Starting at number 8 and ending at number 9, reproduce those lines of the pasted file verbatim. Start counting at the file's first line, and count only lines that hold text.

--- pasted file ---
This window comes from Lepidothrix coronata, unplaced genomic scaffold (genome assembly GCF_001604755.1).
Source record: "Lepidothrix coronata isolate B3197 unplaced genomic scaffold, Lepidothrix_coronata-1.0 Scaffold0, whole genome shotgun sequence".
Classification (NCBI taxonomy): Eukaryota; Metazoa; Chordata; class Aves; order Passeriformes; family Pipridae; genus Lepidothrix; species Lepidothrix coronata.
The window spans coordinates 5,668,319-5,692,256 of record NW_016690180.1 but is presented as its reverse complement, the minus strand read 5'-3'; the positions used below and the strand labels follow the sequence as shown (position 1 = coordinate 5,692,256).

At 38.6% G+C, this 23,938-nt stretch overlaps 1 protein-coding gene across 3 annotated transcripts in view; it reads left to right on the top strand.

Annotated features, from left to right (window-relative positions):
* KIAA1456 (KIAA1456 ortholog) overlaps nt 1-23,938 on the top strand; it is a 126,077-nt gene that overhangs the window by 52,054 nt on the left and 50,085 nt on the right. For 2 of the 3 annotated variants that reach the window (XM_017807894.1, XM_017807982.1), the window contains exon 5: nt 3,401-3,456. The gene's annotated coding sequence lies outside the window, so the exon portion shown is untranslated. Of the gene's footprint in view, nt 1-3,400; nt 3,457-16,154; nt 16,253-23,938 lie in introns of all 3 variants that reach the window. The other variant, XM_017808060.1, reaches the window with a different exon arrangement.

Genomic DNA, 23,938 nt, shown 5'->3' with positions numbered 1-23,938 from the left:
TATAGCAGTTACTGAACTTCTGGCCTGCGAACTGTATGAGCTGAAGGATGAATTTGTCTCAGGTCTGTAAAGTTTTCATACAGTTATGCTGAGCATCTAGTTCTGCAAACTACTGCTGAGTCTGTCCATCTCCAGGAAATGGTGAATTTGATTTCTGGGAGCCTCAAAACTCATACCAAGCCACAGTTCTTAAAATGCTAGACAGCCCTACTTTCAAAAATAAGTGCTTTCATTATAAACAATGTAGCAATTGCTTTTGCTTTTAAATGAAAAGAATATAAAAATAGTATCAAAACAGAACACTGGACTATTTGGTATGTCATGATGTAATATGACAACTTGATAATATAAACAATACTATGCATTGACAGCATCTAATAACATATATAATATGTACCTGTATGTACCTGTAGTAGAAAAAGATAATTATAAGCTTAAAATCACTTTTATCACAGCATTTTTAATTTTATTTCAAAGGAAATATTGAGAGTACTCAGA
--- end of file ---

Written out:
Genomic DNA, 23,938 nt, shown 5'->3' with positions numbered 1-23,938 from the left:
TATAGCAGTTACTGAACTTCTGGCCTGCGAACTGTATGAGCTGAAGGATGAATTTGTCTCAGGTCTGTAAAGTTTTCATACAGTTATGCTGAGCATCTAGTTCTGCAAACTACTGCTGAGTCTGTCCATCTCCAGGAAATGGTGAATTTGATTTCTGGGAGCCTCAAAACTCATACCAAGCCACAGTTCTTAAAATGCTAGACAGCCCTACTTTCAAAAATAAGTGCTTTCATTATAAACAATGTAGCAATTGCTTTTGCTTTTAAATGAAAAGAATATAAAAATAGTATCAAAACAGAACACTGGACTATTTGGTATGTCATGATGTAATATGACAACTTGATAATATAAACAATACTATGCATTGACAGCATCTAATAACATATATAATATGTACCTGTATGTACCTGTAGTAGAAAAAGATAATTATAAGCTTAAAATCACTTTTATCACAGCATTTTTAATTTTATTTCAAAGGAAATATTGAGAGTACTCAGA